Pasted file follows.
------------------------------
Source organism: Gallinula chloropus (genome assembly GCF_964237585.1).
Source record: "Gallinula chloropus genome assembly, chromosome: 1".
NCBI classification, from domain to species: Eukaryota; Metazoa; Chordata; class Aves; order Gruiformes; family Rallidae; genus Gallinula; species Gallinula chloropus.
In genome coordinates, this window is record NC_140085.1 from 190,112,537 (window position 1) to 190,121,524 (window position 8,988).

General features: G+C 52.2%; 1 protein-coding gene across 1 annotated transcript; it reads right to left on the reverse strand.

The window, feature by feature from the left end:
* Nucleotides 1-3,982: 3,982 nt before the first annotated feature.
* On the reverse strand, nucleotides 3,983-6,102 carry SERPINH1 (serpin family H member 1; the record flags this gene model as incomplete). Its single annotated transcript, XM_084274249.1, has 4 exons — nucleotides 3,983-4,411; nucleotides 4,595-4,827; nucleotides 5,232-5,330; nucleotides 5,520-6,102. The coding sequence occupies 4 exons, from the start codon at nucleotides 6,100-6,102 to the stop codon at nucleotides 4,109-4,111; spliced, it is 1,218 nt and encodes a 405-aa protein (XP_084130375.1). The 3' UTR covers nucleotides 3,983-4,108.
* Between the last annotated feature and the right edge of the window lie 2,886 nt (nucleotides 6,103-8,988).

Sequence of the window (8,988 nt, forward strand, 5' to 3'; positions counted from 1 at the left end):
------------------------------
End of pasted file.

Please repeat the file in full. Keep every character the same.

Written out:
Source organism: Gallinula chloropus (genome assembly GCF_964237585.1).
Source record: "Gallinula chloropus genome assembly, chromosome: 1".
NCBI classification, from domain to species: Eukaryota; Metazoa; Chordata; class Aves; order Gruiformes; family Rallidae; genus Gallinula; species Gallinula chloropus.
In genome coordinates, this window is record NC_140085.1 from 190,112,537 (window position 1) to 190,121,524 (window position 8,988).

General features: G+C 52.2%; 1 protein-coding gene across 1 annotated transcript; it reads right to left on the reverse strand.

The window, feature by feature from the left end:
* Nucleotides 1-3,982: 3,982 nt before the first annotated feature.
* On the reverse strand, nucleotides 3,983-6,102 carry SERPINH1 (serpin family H member 1; the record flags this gene model as incomplete). Its single annotated transcript, XM_084274249.1, has 4 exons — nucleotides 3,983-4,411; nucleotides 4,595-4,827; nucleotides 5,232-5,330; nucleotides 5,520-6,102. The coding sequence occupies 4 exons, from the start codon at nucleotides 6,100-6,102 to the stop codon at nucleotides 4,109-4,111; spliced, it is 1,218 nt and encodes a 405-aa protein (XP_084130375.1). The 3' UTR covers nucleotides 3,983-4,108.
* Between the last annotated feature and the right edge of the window lie 2,886 nt (nucleotides 6,103-8,988).

Sequence of the window (8,988 nt, forward strand, 5' to 3'; positions counted from 1 at the left end):